You may have seen the large shiny sphere next to At-Bristol at Bristol’s Harbourside. Well now this houses not only a world class planetarium, but also the UK’s only 3D 4K immersive presentation space, which is connected to a dedicated high performance computer at the University of Bristol.

Planetarium-at-bristolThis means the Data Dome offers a new immersive way of visualising the city and its data (not to mention also offering a fantastic opportunity for cutting-edge projects like interactive gaming). It is connected to the Bristol smart cities project Bristol Is Open.

Time for rights

To celebrate the opening of the Data Dome in Bristol there is a performance of exciting data projects and visualisations tomorrow evening including Time For Rights, an interactive mosaic of videos about the human rights people care most about.

The videos were collected from young people from 12 countries during International Youth Day and stitched together by Tim Kindberg using technology he developed for Nth Screen – an app that allows people to film in sync together from different devices.

As Tim explains: “Time for Rights is the first commission of, a project from the University of Lincoln funded by the Arts Council to engage young people around the world about Magna Carta in its 800th anniversary.

“As founder of social video startup Nth Screen, I decided to focus the project on human rights, and to reach young people through a medium that is very much a part of their everyday lives: mobile video.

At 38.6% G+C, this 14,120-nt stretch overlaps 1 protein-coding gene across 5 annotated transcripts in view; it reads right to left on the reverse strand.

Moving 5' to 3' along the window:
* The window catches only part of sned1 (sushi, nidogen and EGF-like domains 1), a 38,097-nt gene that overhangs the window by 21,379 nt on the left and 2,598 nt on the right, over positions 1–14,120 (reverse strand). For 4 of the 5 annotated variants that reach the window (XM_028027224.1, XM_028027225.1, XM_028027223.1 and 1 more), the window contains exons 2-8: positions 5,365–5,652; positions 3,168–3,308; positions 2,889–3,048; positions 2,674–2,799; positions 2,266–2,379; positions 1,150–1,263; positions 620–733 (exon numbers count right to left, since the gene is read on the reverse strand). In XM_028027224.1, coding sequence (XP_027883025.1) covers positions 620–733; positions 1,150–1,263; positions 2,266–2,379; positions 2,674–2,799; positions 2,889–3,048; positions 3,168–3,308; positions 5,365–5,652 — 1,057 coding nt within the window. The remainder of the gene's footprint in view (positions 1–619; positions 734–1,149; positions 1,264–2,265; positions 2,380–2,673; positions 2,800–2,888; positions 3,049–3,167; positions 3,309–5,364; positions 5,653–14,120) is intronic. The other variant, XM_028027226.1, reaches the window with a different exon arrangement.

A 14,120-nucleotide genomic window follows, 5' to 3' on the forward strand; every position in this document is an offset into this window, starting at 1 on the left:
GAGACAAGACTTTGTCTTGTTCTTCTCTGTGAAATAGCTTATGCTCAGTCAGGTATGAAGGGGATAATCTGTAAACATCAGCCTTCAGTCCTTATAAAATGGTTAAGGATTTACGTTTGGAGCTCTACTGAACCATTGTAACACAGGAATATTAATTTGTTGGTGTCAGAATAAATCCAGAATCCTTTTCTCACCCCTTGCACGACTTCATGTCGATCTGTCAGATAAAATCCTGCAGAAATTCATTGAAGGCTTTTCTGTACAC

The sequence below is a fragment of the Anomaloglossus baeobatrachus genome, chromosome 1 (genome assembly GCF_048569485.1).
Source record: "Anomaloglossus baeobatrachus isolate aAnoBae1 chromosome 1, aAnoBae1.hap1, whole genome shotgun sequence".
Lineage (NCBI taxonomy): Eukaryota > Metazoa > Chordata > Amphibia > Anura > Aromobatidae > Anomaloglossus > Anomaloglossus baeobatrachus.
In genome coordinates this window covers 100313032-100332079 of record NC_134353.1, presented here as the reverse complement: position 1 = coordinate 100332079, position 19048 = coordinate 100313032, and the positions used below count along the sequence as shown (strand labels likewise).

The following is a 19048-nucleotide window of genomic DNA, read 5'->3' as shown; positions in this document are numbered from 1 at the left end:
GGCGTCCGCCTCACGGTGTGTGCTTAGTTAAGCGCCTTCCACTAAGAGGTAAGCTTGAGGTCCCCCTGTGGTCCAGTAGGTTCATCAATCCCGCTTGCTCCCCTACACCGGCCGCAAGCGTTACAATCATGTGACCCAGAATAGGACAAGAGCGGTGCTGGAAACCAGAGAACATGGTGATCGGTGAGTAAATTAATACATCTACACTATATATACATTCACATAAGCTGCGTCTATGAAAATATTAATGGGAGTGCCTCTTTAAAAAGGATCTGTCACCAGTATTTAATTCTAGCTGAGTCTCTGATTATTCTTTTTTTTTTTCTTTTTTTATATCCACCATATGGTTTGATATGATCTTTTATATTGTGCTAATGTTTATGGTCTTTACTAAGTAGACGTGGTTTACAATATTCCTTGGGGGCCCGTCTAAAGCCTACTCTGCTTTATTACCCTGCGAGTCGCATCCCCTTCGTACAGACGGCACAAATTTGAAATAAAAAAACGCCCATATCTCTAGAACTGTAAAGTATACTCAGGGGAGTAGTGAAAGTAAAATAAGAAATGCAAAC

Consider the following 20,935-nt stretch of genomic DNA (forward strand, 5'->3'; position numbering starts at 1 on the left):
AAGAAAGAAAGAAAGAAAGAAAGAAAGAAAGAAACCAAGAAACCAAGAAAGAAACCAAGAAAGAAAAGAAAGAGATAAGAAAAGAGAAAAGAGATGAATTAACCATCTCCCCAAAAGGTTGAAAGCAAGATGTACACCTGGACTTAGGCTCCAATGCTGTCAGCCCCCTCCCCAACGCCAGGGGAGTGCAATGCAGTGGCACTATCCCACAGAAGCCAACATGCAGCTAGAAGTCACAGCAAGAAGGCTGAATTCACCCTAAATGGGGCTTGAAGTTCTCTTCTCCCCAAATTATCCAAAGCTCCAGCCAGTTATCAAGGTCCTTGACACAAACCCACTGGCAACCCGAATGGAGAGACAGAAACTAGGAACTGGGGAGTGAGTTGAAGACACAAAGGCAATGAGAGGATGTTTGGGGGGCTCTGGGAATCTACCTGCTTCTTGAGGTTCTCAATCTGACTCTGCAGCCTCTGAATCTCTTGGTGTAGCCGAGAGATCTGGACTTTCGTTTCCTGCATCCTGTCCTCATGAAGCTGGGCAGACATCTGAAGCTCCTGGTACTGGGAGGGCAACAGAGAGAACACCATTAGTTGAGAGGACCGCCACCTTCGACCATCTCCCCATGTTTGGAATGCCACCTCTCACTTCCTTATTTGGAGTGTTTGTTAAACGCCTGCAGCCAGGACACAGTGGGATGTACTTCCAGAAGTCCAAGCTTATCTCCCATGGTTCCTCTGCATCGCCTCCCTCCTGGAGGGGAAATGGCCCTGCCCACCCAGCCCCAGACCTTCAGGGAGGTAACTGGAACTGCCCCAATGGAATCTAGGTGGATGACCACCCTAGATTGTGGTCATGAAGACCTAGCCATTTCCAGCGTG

“The concept behind Time for Rights is for young people to record short videos (6 seconds, a la Vine) about the human rights they care the most about. My goal was to enable collective expression by our youth about the state of their world. I asked them to film at the same time as an act of solidarity – hence the name of the project. The aim was conscious collective action, just as we celebrate new year’s eve together around the world, or observe a collective silence. The time I chose was 12:15pm (Magna Carta was signed in 1215) on International Youth Day, the 12th of August.

“When I saw the videos – about 180 of them from 12 countries – I knew I wanted to create a way of roving around them, and to play sometimes one, sometimes several at a time to create contrast. I decided to make a sphere of the videos, to represent the global nature of the project. I wanted the sphere to be viewable online, so I investigated web technologies and soon found myself deep in WebGL (Three.js to be precise) and HTML5’s Web Audio.”

“I’ve adapted the sphere so that the audience is inside it”


nth-screen-tim-kindbergTim (pictured left) has now used these 180 videos to make an interactive video sphere. As Tim explains: “I’ve adapted the sphere so that the audience is inside it – videos line the sphere’s inside surface, so they cover the Data Dome.

“I added code, of course, to project the sphere without distortion onto the Data Dome’s hemispherical surface. It’s the first time that web technology has been used in the Dome. The sphere spins around the audience, bringing different videos to the front. And there is 3D audio so you can hear the voices all around you. I’ve also made the sphere interactive via a mobile web page.”

You can see the Sphere of Rights in action here:

The Time for Rights project: Tim Kindberg of Nth Screen asked young people
around the world about the human rights they care the most about.

You can experience entering the interactive sphere at the Data Dome event tomorrow. And you can see the latest developments from Tim at the Nth Screen’s website and by following @nthscreen on Twitter. And while you are about it how about following us on Twitter too?